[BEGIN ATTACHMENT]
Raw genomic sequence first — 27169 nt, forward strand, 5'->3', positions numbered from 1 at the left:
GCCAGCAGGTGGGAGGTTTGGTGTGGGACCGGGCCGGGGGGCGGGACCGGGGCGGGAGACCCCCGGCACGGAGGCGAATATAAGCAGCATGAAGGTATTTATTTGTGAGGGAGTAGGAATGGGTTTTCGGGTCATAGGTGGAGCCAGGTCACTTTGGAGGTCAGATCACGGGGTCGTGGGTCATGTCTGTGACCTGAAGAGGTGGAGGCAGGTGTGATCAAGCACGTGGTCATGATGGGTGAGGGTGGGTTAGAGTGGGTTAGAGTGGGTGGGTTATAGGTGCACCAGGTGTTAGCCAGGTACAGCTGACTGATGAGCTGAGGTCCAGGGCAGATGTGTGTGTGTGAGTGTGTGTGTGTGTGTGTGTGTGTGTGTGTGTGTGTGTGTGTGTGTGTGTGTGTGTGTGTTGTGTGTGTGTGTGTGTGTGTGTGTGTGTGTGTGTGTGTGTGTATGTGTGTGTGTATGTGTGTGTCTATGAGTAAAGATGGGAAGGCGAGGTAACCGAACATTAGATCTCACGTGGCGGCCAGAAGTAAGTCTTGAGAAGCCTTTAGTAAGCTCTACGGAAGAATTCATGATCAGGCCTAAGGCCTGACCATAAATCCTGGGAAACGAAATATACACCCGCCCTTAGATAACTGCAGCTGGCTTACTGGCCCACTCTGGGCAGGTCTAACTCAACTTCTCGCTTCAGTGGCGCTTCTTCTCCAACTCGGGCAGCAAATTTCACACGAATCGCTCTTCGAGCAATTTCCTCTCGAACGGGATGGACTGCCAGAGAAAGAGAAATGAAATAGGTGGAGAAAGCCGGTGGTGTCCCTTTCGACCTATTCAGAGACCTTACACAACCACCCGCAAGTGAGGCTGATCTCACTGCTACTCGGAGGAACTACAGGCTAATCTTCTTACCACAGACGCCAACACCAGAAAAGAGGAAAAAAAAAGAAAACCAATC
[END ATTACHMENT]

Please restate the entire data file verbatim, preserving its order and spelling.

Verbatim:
Raw genomic sequence first — 27169 nt, forward strand, 5'->3', positions numbered from 1 at the left:
GCCAGCAGGTGGGAGGTTTGGTGTGGGACCGGGCCGGGGGGCGGGACCGGGGCGGGAGACCCCCGGCACGGAGGCGAATATAAGCAGCATGAAGGTATTTATTTGTGAGGGAGTAGGAATGGGTTTTCGGGTCATAGGTGGAGCCAGGTCACTTTGGAGGTCAGATCACGGGGTCGTGGGTCATGTCTGTGACCTGAAGAGGTGGAGGCAGGTGTGATCAAGCACGTGGTCATGATGGGTGAGGGTGGGTTAGAGTGGGTTAGAGTGGGTGGGTTATAGGTGCACCAGGTGTTAGCCAGGTACAGCTGACTGATGAGCTGAGGTCCAGGGCAGATGTGTGTGTGTGAGTGTGTGTGTGTGTGTGTGTGTGTGTGTGTGTGTGTGTGTGTGTGTGTGTGTGTGTGTGTTGTGTGTGTGTGTGTGTGTGTGTGTGTGTGTGTGTGTGTGTGTATGTGTGTGTGTATGTGTGTGTCTATGAGTAAAGATGGGAAGGCGAGGTAACCGAACATTAGATCTCACGTGGCGGCCAGAAGTAAGTCTTGAGAAGCCTTTAGTAAGCTCTACGGAAGAATTCATGATCAGGCCTAAGGCCTGACCATAAATCCTGGGAAACGAAATATACACCCGCCCTTAGATAACTGCAGCTGGCTTACTGGCCCACTCTGGGCAGGTCTAACTCAACTTCTCGCTTCAGTGGCGCTTCTTCTCCAACTCGGGCAGCAAATTTCACACGAATCGCTCTTCGAGCAATTTCCTCTCGAACGGGATGGACTGCCAGAGAAAGAGAAATGAAATAGGTGGAGAAAGCCGGTGGTGTCCCTTTCGACCTATTCAGAGACCTTACACAACCACCCGCAAGTGAGGCTGATCTCACTGCTACTCGGAGGAACTACAGGCTAATCTTCTTACCACAGACGCCAACACCAGAAAAGAGGAAAAAAAAAGAAAACCAATC